Task Force Says No to Routine Screening for Ovarian Cancer

Elizabeth DeVita-Raeburn

September 10, 2012

September 10, 2012 — The US Preventive Services Task Force has recommended against routine preventive screening of asymptomatic women with no risk factors for ovarian cancer in a report published online September 10 in the Annals of Internal Medicine.

The report echoes a recommendation made by the task force in 2004, which found that "the potential harms outweighed the potential benefits of screening." However, this new recommendation factors in additional literature reviews commissioned by the task force in 2008 and 2011. The reviews found no new evidence that routine screening reduced mortality in women with no symptoms or risk factors, but concluded that it could cause significant harm to patients in the form of unnecessary surgical procedures resulting from false-positive results.

Screening for ovarian cancer usually consists of cancer antigen (CA)-125 serum testing alone or in conjunction with transvaginal ultrasonography. "The evaluation of abnormal test results consists of either repeat testing or, frequently, removal of one or both of the ovaries via laparoscopy or laparotomy," according to the report.

Ovarian cancer is the fifth leading cause of cancer deaths in women and is the most lethal of all gynecological cancers, according to the report. However, the disease is rare, with an age-adjusted incidence of 13 cases per 100,000.

That means that "the positive predictive value of screening for ovarian cancer — which directly depends upon the prevalence of the disease — is low, and the majority of women with a positive screening test will have a false-positive result," the authors write.

Evidence-Based Recommendation

The report cites evidence from the Prostate, Lung, Colorectal and Ovarian Cancer Screening Trial, a single, randomized, controlled study in which 78,216 women in the United States were randomly assigned to either usual care or 6 years of serum CA-125 testing and 4 years of transvaginal ultrasonography, and were followed up for 13 years. Abnormal tests results were managed by the women's personal physicians.

"Although there was a nonstatistically significant finding of an increased number of ovarian cancer cases diagnosed in the screening arm compared with controls (212 vs. 176 cases; relative risk [RR], 1.21 [95% (confidence interval [CI]), 0.99-1.48], no difference was found in either stage at diagnosis or death rate from ovarian cancer (118 vs. 100 deaths; RR, 1.18 [95% CI, 0.82-1.71]," the authors write.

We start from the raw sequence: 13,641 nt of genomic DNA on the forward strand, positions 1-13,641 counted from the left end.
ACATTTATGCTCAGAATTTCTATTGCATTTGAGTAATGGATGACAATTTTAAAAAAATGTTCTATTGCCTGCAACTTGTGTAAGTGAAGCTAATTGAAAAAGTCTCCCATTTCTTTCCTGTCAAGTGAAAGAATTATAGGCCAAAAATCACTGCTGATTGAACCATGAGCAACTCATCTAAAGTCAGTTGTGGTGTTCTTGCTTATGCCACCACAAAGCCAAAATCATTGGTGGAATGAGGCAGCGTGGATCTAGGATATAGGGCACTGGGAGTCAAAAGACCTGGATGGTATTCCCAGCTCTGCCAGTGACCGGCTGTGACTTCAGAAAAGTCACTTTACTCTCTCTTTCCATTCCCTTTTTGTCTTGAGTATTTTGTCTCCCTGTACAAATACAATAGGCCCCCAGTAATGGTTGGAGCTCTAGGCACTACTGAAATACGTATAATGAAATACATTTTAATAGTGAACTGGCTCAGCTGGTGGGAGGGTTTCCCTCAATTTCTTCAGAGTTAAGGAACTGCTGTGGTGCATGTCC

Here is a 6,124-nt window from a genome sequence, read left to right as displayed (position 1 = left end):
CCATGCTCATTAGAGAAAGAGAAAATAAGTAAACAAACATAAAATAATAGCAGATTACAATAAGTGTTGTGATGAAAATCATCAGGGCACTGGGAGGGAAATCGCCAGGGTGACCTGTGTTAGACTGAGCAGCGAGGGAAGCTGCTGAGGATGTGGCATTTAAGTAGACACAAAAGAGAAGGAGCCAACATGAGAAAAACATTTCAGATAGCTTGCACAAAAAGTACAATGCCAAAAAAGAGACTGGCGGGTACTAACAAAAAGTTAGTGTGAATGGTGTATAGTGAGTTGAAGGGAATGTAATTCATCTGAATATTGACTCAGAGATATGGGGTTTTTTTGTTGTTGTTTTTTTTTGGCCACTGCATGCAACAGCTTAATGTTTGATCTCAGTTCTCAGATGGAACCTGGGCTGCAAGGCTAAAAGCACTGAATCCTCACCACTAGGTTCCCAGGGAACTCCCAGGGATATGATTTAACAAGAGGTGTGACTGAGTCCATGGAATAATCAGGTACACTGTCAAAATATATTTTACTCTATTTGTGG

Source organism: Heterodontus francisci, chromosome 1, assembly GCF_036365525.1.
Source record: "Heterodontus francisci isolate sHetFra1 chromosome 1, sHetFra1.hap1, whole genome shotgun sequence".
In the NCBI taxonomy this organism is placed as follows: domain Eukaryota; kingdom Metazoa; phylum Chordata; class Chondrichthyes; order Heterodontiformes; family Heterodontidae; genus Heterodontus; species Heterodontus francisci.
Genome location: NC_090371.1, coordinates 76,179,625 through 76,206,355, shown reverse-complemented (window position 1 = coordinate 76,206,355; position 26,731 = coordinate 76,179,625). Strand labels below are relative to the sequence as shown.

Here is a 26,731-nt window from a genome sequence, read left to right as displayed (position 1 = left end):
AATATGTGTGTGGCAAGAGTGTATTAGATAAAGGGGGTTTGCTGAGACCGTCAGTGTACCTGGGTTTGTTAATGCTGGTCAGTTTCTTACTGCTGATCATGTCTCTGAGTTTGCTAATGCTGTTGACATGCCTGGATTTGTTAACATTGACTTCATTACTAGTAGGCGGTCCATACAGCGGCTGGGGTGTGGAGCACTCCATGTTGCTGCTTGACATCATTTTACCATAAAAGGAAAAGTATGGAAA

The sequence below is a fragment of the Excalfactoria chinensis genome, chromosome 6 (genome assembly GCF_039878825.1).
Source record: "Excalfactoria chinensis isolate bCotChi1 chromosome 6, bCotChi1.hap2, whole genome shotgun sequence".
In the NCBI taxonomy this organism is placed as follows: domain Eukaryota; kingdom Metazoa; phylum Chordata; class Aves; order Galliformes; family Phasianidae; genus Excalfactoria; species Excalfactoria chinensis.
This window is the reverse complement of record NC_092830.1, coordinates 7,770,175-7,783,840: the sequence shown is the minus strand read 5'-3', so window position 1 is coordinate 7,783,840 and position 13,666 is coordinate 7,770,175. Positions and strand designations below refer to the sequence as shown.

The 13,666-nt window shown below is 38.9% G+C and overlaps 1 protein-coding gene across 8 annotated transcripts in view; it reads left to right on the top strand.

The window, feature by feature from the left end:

In the same trial, however, 10% of women in the screening group received a false-positive result at some point during the study, and one third of these women had an oophorectomy. The positive predictive value of CA-125 testing and transvaginal ultrasound, the authors write, was just more than 1%. The ratio of surgeries to ovarian cancers detected via screening was approximately 20 to 1. Furthermore, "there were nearly 21 major complications per 100 surgical procedures performed on the basis of false-positive screening results."

The authors of the report also cite a randomized trial within the Shizuoka Cohort Study of Ovarian Cancer, which used transabdominal or transvaginal ultrasonography and serum CA-125 testing concurrently. This trial "reported that an estimated 33 surgeries were required to diagnose 1 case of screen-detected ovarian cancer."

The UK Collaborative Trial of Ovarian Cancer Screening, an ongoing randomized trial, is attempting a more nuanced approach to screening: annual serum CA-125 testing, with ultrasonography as follow-up for abnormal results. The investigators are also employing an algorithm when interpreting CA-125 serum results that takes into account age, absolute CA-125 levels, and CA-125 trajectory over time compared with annual screening with transvaginal ultrasonography or no screening, the report's authors explain.

Preliminary data from the pilot study found that 20% of women in the multimodality group who were first categorized as intermediate risk required up to 5 follow-up blood tests before being reclassified as low risk. "Less than 1% of participants had surgery to investigate an abnormal screening result," the authors write, "however, of the 16 women that did have surgery, 11 (69%) did not have ovarian cancer."

The final results of the UK trial "should provide more information about the relative benefits and harms of an algorithm-based approach to screening for ovarian cancer," the authors conclude.

The task force's current recommendation with regard to preventive screening for ovarian cancer in asymptomatic women with no risk factors concurs with recommendations issued by both the American Congress of Obstetricians and Gynecologists and the American Cancer Society.

The authors have disclosed no relevant financial relationships.

Ann Intern Med. Published online September 10, 2012. Full text

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